Monday, October 01, 2007
All the Colors of the Wind
I remember when the movie Pocahontas came out while I was in high school. At the time (without ever actually having seen it) I decided that it was a worthless, politically correct, "liberal" movie all about environmentalism and multi-culturalism (which were dirty words to me back then). At that point in my life I was a huge fan of Rush Limbaugh and would have considered myself very, very conservative. I just didn't have the ears to hear the kind of messages in a movie like this. I didn't even give them the time of day. I just labeled them as "liberal" and immediately wrote them off.

Fastforward about 12 years to the other day when I took Emma to the local YMCA for their open play time on the gymnastics equipment. They had Disney songs playing in the background and I ended up hearing the Pocahontas theme song, "Colors of the Wind". (I had heard it a few times before on Emma's own Disney hits CD.) This time, as I listened to the words, I thought "Wow, that's a pretty good song. There's some real truth and wisdom here." Remembering my previous prejudices, I thought this was a perfect illustration of the transformation my own beliefs have undergone in the intervening years, and it was interesting to see just how far I've come in what I think is true and important.

In case you're curious, here is a YouTube video of the song as well as the lyrics:



You think I'm an ignorant savage
And you've been so many places
I guess it must be so
But still I cannot see
If the savage one is me
How can there be so much that you don't know?
You don't know ...

You think you own whatever land you land on
The Earth is just a dead thing you can claim
But I know every rock and tree and creature
Has a life, has a spirit, has a name

You think the only people who are people
Are the people who look and think like you
But if you walk the footsteps of a stranger
You'll learn things you never knew you never knew

Have you ever heard the wolf cry to the blue corn moon
Or asked the grinning bobcat why he grinned?
Can you sing with all the voices of the mountains?
Can you paint with all the colors of the wind?
Can you paint with all the colors of the wind?

Come run the hidden pine trails of the forest
Come taste the sunsweet berries of the Earth
Come roll in all the riches all around you
And for once, never wonder what they're worth

The rainstorm and the river are my brothers
The heron and the otter are my friends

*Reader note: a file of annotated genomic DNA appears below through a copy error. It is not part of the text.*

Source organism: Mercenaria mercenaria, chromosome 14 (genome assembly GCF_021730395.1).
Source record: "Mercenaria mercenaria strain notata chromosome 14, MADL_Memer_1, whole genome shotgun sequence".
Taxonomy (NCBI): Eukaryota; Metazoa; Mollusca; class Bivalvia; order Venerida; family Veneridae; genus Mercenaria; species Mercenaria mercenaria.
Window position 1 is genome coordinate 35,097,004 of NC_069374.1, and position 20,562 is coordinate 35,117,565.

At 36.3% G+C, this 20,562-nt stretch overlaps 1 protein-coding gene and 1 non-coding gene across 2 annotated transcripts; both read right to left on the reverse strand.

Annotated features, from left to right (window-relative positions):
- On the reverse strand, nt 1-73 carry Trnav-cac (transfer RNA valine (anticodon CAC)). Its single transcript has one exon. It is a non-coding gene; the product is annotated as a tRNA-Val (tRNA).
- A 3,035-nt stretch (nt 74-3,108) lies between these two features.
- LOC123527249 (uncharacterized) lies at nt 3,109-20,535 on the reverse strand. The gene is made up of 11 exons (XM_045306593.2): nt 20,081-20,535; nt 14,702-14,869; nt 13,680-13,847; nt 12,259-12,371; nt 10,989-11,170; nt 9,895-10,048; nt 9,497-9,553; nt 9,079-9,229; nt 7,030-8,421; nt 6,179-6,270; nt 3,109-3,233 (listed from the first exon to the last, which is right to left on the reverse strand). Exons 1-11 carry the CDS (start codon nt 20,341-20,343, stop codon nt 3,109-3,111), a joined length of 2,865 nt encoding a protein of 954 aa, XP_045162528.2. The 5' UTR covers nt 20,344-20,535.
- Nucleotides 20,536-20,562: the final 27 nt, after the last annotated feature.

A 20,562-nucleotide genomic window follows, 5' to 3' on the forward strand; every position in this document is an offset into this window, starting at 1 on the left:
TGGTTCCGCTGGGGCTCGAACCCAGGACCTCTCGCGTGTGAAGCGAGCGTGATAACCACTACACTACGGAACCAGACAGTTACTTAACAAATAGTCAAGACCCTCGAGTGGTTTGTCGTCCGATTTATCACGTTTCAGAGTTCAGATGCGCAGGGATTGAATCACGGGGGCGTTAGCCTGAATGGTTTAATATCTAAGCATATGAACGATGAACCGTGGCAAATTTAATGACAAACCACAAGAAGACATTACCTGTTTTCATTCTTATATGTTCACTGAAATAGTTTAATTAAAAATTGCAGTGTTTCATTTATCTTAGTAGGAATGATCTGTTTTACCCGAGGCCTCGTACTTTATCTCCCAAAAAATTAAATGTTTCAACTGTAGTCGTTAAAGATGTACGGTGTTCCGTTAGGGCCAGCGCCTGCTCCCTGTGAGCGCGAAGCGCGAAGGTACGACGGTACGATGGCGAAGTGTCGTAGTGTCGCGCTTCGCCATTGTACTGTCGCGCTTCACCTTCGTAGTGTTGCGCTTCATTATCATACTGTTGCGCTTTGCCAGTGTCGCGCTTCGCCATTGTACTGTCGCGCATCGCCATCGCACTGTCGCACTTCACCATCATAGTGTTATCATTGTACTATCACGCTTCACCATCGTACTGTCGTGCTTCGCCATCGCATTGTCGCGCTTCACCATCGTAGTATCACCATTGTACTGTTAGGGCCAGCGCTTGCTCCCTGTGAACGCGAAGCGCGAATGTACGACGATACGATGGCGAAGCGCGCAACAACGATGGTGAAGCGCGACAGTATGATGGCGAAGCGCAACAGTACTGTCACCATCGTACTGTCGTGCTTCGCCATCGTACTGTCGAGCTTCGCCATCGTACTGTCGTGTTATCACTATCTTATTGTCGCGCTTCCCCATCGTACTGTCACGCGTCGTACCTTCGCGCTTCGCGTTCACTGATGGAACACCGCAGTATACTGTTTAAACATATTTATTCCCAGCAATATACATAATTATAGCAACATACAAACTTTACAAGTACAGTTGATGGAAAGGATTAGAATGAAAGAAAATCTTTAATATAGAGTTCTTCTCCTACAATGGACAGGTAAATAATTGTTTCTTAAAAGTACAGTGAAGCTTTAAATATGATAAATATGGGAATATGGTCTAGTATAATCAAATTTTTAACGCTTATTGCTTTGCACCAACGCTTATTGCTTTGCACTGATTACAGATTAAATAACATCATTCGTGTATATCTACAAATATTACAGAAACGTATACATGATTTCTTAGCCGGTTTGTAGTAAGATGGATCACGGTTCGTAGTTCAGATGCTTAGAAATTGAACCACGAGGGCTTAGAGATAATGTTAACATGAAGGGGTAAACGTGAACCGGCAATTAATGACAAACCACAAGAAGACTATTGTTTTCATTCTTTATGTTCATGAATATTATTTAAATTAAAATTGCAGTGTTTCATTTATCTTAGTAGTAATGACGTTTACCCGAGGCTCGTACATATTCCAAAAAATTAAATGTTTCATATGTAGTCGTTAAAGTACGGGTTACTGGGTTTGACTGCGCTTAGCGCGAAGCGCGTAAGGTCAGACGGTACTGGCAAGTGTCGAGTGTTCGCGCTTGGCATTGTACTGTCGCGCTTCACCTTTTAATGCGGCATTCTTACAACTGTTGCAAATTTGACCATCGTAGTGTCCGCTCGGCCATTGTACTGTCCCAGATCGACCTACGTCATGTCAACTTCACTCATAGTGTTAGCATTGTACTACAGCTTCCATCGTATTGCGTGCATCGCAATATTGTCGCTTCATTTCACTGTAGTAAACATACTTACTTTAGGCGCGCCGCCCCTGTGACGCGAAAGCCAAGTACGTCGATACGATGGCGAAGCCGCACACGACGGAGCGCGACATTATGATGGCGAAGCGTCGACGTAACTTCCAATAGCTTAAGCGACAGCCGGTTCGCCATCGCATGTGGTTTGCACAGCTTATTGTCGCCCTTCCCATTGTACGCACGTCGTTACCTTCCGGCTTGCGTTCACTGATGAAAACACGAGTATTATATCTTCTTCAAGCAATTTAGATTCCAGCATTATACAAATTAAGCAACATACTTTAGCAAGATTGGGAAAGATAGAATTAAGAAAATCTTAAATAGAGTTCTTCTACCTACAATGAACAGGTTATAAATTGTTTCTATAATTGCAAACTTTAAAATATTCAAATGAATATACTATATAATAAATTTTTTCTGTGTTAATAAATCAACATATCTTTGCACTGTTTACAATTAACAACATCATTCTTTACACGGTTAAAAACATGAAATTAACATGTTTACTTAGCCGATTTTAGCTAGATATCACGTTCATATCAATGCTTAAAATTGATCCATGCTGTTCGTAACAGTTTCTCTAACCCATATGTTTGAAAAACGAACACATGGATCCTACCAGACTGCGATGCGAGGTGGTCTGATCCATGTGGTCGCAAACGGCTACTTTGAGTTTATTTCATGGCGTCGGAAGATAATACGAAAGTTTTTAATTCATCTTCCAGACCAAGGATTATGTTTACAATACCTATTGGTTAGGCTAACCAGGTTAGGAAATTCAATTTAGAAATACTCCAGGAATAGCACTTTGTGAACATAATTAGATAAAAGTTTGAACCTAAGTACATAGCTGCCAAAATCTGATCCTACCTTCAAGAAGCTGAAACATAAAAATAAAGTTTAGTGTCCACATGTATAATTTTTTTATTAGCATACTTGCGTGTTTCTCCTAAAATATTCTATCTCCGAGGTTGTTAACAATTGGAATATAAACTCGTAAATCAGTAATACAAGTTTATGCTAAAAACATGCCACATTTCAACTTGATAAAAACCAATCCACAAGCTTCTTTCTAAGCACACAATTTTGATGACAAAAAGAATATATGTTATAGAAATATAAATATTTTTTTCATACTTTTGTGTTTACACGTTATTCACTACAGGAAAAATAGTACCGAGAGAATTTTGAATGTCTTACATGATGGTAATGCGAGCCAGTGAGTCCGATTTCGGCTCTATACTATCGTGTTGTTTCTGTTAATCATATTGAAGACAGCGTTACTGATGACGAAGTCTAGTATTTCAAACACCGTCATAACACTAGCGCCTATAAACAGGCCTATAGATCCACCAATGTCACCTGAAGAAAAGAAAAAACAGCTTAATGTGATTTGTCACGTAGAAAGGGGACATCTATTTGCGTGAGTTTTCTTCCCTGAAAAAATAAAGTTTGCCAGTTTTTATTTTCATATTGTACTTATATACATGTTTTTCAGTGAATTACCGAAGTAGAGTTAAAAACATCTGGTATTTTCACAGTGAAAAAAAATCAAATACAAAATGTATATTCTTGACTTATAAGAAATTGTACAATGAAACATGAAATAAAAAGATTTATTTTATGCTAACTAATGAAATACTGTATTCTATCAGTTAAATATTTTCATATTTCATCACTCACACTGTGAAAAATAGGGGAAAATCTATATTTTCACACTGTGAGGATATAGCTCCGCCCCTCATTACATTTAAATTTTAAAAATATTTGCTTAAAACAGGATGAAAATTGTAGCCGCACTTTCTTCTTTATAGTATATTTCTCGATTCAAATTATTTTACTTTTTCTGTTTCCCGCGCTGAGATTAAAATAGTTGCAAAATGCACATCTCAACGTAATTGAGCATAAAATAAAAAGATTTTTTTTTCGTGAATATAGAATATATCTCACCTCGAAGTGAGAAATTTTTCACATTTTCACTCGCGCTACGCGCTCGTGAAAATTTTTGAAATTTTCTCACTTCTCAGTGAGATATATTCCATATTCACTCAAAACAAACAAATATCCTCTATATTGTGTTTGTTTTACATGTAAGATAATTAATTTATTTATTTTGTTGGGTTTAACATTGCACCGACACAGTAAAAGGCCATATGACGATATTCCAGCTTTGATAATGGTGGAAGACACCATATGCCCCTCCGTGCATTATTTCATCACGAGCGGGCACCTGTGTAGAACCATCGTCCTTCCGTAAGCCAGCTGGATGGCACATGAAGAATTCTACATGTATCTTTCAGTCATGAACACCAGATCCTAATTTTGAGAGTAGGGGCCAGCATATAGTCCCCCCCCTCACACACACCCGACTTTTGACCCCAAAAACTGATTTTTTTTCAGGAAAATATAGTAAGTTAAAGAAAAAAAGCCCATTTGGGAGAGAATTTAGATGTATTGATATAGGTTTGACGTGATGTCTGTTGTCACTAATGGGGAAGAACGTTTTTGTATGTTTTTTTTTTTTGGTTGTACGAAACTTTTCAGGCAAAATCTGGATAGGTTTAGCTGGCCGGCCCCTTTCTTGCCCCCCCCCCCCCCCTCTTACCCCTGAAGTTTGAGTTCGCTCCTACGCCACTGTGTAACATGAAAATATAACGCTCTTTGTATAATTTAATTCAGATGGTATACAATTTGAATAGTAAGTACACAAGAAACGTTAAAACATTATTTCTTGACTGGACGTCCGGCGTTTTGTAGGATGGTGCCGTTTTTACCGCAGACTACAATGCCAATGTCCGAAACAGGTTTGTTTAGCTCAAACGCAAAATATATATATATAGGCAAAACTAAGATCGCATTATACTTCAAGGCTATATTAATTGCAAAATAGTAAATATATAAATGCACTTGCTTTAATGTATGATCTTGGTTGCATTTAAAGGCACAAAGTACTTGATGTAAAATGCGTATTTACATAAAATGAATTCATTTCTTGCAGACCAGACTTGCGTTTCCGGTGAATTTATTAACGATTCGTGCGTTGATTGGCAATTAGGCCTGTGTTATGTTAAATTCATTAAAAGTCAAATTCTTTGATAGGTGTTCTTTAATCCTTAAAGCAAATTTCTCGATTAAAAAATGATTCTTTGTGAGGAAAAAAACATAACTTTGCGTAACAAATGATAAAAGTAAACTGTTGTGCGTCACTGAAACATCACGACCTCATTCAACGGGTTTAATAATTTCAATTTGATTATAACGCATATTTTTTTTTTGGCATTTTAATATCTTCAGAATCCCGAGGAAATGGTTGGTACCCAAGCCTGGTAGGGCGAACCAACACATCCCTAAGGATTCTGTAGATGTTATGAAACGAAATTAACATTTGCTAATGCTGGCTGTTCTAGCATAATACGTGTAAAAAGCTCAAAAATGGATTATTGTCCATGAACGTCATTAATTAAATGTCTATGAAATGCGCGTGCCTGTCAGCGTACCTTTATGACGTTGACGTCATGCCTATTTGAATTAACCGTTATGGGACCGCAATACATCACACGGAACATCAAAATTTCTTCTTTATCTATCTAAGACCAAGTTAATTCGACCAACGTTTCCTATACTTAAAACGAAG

And we are all connected to each other
In a circle, in a hoop that never ends

How high will the sycamore grow?
If you cut it down, then you'll never know
And you'll never hear the wolf cry to the blue corn moon

For whether we are white or copper skinned
We need to sing with all the voices of the mountains
We need to paint with all the colors of the wind

You can own the Earth and still
All you'll own is Earth until
You can paint with all the colors of the wind

These days I hear this song as a fairly accurate indictment of historic Western attitudes towards Creation as mere resources to be owned and exploited, and towards non-Western cultures as primitives who lack Western science and Western morality. This lyric in particular struck me:
You think the only people who are people
Are the people who look and think like you
But if you walk the footsteps of a stranger
You'll learn things you never knew you never knew

This practice of taking the perspective of those who are not like oneself is so crucial. We don't even know the depths of our own ignorance until we try to look at the world from a totally different perspective. Back in high school I couldn't have even imagined why someone would find anything of value in a song like this. These days it's hard for me to remember why I didn't.

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posted by Mike Clawson at 1:23 PM | Permalink |


3 Comments:


At 10/09/2007 12:32:00 PM, Blogger Derek Berner

Sorry to be a grammar nazi here but I think that second "earth" in the last stanza is lowercase -- in the sense of, you can own the whole world but if you don't appreciate it for what it is all you've got is dirt. Interesting parallel to Mk. 8:36 when you think of it like that.

 

At 10/09/2007 04:18:00 PM, Blogger Mike Clawson

I don't know Derek, I just cut and paste it from a lyrics website. :)

Though the parallel with Mark is interesting. I hadn't thought of it that way before.

 

At 10/09/2007 07:17:00 PM, Blogger Derek Berner

Heh. Well. I sometimes email lyric websites too when I see errors. Bad habit. Anyway, it could actually be capital-E-Earth, but it just makes more sense to me (or perhaps seems more meaningful) with that little tweak, despite the original author's intent.

 

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